Abstract Factory Design Pattern

In this post, we will learn how to implement the Abstract Factory Design Pattern in Java with step by step example.

Abstract Factory Design Pattern provides an interface for creating families of related or dependent objects without specifying their concrete classes.

In plain words, A factory of factories; a factory that groups the individual but related/dependent factories together without specifying their concrete classes.

Abstract Factory Design Pattern Structure


1. AbstractFactory 
  • declares an interface for operations that create abstract product objects.
2. ConcreteFactory 
  • implements the operations to create concrete product objects.
3. AbstractProduct
  • declares an interface for a type of product object.
4. ConcreteProduct
  • defines a product object to be created by the corresponding concrete factory.
  • implements the AbstractProduct interface.
5. Client
  • uses only interfaces declared by AbstractFactory and AbstractProduct classes.

Abstract Factory Design Pattern Implementation

To create a kingdom we need objects with a common theme. Elven kingdom needs an Elven king, Elven castle, and Elven army whereas Orcish kingdom needs an Orcish king, Orcish castle, and Orcish army. There is a dependency between the objects in the kingdom.

Translating the kingdom example above. First of all, we have some interfaces and implementation for the objects in the kingdom.

public interface Castle {
  String getDescription();
}

public interface King {
  String getDescription();
}

public interface Army {
  String getDescription();
}

// Elven implementations ->
public class ElfCastle implements Castle {
  static final String DESCRIPTION = "This is the Elven castle!";
  @Override
  public String getDescription() {
    return DESCRIPTION;
  }
}
public class ElfKing implements King {
  static final String DESCRIPTION = "This is the Elven king!";
  @Override
  public String getDescription() {
    return DESCRIPTION;
  }
}
public class ElfArmy implements Army {
  static final String DESCRIPTION = "This is the Elven Army!";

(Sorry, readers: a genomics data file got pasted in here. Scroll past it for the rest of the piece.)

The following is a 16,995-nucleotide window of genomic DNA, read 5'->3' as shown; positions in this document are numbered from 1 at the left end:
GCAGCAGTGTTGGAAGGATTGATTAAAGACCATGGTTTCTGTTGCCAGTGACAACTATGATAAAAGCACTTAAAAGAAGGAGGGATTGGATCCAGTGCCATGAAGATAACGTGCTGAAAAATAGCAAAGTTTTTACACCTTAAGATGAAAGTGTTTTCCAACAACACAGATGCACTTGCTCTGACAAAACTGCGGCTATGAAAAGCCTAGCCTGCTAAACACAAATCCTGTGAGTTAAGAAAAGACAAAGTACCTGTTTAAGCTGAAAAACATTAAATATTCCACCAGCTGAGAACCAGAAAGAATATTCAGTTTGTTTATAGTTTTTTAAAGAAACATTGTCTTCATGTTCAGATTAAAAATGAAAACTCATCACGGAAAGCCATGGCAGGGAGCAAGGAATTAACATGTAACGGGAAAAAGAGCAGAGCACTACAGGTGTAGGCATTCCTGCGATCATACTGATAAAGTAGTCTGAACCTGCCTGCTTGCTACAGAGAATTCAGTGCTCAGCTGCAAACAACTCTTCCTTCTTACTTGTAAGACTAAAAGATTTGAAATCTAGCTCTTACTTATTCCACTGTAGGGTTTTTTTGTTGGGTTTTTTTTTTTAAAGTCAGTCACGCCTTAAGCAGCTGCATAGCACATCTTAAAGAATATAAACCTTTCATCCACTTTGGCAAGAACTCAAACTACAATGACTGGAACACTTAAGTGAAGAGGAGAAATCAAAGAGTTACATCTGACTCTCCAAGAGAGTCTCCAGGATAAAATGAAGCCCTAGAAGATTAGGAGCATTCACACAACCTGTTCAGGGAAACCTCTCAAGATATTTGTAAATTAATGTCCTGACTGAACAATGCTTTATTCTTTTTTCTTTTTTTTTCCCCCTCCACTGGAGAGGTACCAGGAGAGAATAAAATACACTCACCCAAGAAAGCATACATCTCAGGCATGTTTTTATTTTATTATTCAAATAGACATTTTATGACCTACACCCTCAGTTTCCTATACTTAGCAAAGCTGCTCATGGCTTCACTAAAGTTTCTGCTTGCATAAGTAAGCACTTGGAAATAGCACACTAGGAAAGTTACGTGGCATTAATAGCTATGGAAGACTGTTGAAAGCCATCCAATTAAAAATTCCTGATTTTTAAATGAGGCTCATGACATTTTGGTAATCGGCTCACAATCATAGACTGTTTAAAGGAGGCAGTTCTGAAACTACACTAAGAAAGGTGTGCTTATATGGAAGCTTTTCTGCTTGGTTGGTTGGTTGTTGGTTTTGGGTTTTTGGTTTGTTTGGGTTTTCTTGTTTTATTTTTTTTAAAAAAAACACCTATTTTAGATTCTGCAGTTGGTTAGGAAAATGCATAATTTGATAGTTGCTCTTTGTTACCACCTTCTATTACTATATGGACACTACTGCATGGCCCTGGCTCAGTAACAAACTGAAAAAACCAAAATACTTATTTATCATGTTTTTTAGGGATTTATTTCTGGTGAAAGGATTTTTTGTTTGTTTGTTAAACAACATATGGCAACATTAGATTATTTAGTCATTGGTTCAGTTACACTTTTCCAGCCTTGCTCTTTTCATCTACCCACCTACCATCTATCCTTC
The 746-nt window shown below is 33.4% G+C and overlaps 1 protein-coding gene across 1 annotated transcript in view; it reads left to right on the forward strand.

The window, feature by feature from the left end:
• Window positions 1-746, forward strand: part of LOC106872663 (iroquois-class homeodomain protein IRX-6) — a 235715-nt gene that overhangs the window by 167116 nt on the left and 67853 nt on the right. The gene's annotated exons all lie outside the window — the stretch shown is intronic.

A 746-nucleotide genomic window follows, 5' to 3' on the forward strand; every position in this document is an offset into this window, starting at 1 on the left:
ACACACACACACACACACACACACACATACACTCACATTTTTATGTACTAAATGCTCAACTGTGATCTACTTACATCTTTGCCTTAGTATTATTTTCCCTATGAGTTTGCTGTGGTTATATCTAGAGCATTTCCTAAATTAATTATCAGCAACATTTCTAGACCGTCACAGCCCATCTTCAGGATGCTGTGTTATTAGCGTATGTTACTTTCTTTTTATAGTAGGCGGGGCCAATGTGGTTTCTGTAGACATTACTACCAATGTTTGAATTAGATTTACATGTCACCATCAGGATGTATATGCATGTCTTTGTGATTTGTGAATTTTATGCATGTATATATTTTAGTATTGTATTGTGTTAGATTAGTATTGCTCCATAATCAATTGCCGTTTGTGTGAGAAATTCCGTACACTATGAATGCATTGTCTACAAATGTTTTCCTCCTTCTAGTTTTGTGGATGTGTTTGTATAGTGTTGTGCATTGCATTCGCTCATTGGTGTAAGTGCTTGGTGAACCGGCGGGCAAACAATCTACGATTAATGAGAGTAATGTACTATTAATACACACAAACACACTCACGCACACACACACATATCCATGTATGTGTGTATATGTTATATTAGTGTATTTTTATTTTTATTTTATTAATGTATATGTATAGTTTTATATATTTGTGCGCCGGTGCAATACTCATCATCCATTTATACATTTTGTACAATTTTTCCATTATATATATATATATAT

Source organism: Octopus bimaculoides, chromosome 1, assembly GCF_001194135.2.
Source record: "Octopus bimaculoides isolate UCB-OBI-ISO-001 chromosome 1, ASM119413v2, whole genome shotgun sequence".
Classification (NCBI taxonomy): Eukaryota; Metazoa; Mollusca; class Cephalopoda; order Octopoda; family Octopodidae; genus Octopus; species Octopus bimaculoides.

@Override
  public String getDescription() {
    return DESCRIPTION;
  }
}

// Orcish implementations similarly -> ...

Then we have the abstraction and implementations for the kingdom factory

public interface KingdomFactory {
  Castle createCastle();
  King createKing();
  Army createArmy();
}

public class ElfKingdomFactory implements KingdomFactory {
  public Castle createCastle() {
    return new ElfCastle();
  }
  public King createKing() {
    return new ElfKing();
  }
  public Army createArmy() {
    return new ElfArmy();
  }
}

public class OrcKingdomFactory implements KingdomFactory {
  public Castle createCastle() {
    return new OrcCastle();
  }
  public King createKing() {
    return new OrcKing();
  }
  public Army createArmy() {
    return new OrcArmy();
  }
}

Now we have the abstract factory that lets us make a family of related objects i.e. Elven kingdom factory creates Elven castle, king and army etc.

var factory = new ElfKingdomFactory();
var castle = factory.createCastle();
var king = factory.createKing();
var army = factory.createArmy();

castle.getDescription();
king.getDescription();
army.getDescription();

Program output:

This is the Elven castle!
This is the Elven king!
This is the Elven Army!

Now, we can design a factory for our different kingdom factories.

Applicability

Use the Abstract Factory pattern when

  • The system should be independent of how its products are created, composed, and represented
  • The system should be configured with one of multiple families of products
  • The family of related product objects is designed to be used together, and you need to enforce this constraint
  • You want to provide a class library of products, and you want to reveal just their interfaces, not their implementations
  • The lifetime of the dependency is conceptually shorter than the lifetime of the consumer.
  • You need a run-time value to construct a particular dependency
  • You want to decide which product to call from a family at runtime.
  • You need to supply one or more parameters only known at run-time before you can resolve a dependency.
  • When you need consistency among products
  • You don’t want to change the existing code when adding new products or families of products to the program.

Known uses

Comments

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